Do Interactive Applications Pave the Road to Superfan Communities? Part 1

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Andrew and Alex joined Forrester for its 2008 Marketing Forum, which focused on the challenge of customer engagement in a digital media world.  This second series of articles focuses on case studies of companies using interactive applications as the hook for building communities of superfans.

Creating Brand Advocates at Nike’s Jordan Brand
Emmanuel Brown, Director of Digital and Content, Nike’s Jordan Brand

Emmanuel Brown Composite

Nike’s Jordan Brand has developed a couple of immersive experiences for highly engaged fans.  The experiences start with deep insight into these “superfan” needs, and build intense community engagement for these hardcore fans, but are small scale communities relative to the scope of the Jordan Brand.  Which raises the question, are these high ROI applications for engaging and activating superfans, or are they so focused on the hard core that they are failing to engage the brand’s mass market?  Read on and share your opinion…

Emmanuel began by sharing background on Nike, whose headquarters in Beaverton, Oregon is like a Disneyland for adults, and its Jordan Brand division, where Michael Jordan (MJ) still deeply interacts with the brand, the same way that he was engaged with the game of basketball.

Mentally, or digitally, cut to a stirring, inspiring Michael Jordan video (videos can be found at Nike’s site for the Jordan Brand, Jumpman23).

The Jordan Brand.  Nike approached Michael Jordan in 1984 to have a signature shoe built around him, a completely novel concept at the time.  In 1996, the Jordan Brand was born as a division within Nike.  The brand has 110 people versus the Tiger Woods Brand’s 400 people, and both brands support the same amount of revenue.  Nine out of ten people own (or have owned) Air Jordans, and the Jordan Brand is the second in the market behind Nike itself.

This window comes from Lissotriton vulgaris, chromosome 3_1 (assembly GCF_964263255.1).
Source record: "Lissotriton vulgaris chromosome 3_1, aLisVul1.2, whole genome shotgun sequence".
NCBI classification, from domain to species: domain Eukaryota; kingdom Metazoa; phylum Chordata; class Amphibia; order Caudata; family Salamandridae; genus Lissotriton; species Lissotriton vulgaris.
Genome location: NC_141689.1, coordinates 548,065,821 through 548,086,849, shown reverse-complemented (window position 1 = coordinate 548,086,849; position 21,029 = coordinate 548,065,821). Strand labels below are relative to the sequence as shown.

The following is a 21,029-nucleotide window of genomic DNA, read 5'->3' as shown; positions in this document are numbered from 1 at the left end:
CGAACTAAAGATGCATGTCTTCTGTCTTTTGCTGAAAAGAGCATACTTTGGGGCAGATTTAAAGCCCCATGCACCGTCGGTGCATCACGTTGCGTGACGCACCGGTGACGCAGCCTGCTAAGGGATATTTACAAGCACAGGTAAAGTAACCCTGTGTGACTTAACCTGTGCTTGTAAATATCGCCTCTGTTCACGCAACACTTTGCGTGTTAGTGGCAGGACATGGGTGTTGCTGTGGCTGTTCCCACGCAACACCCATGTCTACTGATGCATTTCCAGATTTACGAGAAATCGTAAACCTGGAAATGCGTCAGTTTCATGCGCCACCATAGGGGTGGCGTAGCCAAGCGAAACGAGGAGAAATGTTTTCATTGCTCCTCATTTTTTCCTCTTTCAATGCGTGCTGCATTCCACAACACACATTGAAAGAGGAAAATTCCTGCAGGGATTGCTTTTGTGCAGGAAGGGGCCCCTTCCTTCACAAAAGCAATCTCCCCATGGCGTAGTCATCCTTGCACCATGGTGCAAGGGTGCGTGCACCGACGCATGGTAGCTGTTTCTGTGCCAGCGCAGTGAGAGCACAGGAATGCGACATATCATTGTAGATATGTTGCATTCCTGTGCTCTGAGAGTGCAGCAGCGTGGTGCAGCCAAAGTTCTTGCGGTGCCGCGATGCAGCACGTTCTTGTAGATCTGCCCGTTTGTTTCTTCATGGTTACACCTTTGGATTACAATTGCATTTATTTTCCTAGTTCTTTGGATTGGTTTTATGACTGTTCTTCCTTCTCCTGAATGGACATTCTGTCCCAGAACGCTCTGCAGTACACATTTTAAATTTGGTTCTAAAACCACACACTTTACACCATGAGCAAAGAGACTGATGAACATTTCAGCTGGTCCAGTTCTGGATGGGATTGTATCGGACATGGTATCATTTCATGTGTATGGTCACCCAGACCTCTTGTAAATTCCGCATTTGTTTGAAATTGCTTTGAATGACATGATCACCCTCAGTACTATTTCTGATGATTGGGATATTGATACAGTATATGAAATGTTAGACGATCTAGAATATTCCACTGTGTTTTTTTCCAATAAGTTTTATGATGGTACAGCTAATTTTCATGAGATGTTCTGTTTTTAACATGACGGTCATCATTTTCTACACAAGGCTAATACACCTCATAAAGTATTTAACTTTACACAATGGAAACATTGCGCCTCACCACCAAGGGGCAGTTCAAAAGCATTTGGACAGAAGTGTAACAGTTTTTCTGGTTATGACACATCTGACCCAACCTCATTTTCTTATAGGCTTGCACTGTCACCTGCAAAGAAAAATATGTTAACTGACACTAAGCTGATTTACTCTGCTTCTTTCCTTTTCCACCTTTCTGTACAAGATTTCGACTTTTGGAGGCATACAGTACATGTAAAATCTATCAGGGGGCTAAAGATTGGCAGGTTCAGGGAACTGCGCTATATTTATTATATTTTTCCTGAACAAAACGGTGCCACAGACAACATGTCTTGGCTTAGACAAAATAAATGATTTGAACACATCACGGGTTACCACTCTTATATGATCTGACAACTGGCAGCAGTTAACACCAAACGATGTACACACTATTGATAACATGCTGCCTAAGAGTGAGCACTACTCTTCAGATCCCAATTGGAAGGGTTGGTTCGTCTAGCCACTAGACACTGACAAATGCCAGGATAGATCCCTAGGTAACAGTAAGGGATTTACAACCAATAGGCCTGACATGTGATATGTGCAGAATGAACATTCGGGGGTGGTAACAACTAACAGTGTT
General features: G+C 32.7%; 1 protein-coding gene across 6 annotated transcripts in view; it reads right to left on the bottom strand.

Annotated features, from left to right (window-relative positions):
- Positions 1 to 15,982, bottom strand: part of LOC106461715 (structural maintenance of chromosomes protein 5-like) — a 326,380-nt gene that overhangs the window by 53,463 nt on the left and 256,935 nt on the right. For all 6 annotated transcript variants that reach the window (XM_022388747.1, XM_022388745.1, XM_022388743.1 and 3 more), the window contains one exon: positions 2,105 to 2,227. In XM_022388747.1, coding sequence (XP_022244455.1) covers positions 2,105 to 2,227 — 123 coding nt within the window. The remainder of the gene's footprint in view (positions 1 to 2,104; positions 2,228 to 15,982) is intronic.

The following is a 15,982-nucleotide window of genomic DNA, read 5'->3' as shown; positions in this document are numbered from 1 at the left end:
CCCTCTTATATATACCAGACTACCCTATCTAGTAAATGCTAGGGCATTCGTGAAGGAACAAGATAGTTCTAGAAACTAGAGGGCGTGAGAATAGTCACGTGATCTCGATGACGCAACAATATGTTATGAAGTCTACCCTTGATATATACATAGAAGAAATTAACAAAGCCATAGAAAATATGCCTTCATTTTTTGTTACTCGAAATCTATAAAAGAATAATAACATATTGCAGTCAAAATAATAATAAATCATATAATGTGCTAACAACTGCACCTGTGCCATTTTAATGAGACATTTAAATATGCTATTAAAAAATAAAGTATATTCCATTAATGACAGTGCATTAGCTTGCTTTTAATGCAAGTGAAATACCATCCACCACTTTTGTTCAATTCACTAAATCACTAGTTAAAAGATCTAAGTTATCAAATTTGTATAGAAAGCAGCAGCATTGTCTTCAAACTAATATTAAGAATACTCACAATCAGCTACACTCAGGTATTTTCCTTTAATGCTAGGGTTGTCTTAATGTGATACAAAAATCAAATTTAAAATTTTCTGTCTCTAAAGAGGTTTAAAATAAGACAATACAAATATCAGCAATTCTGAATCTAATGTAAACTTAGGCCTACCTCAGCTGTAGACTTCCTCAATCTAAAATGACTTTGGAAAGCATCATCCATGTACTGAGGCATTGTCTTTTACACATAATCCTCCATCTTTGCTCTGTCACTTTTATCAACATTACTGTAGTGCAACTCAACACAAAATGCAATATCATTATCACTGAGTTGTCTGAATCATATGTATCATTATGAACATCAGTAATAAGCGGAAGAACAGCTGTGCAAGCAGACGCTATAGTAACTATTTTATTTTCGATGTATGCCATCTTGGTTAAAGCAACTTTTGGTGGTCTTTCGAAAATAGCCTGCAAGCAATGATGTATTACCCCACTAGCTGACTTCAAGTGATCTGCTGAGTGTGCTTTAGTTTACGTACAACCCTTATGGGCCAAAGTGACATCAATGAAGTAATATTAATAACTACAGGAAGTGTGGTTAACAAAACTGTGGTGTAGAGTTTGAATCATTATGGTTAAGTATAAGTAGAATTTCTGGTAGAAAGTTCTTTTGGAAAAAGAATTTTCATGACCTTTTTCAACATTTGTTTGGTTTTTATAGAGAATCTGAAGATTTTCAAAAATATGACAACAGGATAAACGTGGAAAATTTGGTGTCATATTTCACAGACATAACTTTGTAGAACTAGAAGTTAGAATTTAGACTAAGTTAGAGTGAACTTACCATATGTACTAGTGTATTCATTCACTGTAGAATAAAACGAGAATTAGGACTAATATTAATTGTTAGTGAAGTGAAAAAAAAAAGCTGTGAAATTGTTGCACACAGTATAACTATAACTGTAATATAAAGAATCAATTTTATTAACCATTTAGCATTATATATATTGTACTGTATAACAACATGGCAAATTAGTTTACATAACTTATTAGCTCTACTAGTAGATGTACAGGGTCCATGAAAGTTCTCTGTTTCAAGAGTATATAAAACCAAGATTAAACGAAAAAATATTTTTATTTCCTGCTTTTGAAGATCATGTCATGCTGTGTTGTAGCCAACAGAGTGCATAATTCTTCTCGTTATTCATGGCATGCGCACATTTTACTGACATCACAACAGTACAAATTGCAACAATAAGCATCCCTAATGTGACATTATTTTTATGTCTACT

Jordan Target CustomerThe Jordan Brand’s primary consumer is the core urban male 15-20 year old, highly competitive, a leader of the team.  These guys often know what the brand is doing before the news is made public.  The secondary consumer is 12-24 year old males and females, urban and suburban, not necessarily competitive.  Their consumers’ mind space includes social media, television, and the video game space.  The Jordan Brand does a lot of marketing through video games – with them, kids can see the entire line-up.  Most kids know what products they want before they get to the store.

The engagement philosophy for the brand is (1) to engage with consumers where and when they want (online!); (2) product and service together are critical to delivering a greater experience and engagement; and finally (3) the consumer decides.

Jordan Breakfast ClubThe Jordan Breakfast Club.  A key platform for engagement is the Jordan Breakfast Club.  The challenge was to establish an authentic position for Jordan in the training marketplace.  Every morning, MJ and his teammates used to wake up and complete a workout regiment before he got to eat his four course breakfast.  So the Jordan Brand went after an unmet need of the target customer around training – everyone says that training is important, but no one tells kids how to train.  The Breakfast Club includes a simple peer-based assessment and a custom designed workout program that can be printed out or downloaded onto an iPod as videos for a huge number of possible workouts.  The Jordan Breakfast Club has 20,000 plus engaged users, and tens of thousands additional views on YouTube.  The Club also did a 10-city summer tour to reach thousands more at day long training camps.  The program won a 2007 Forrester Groundswell Award.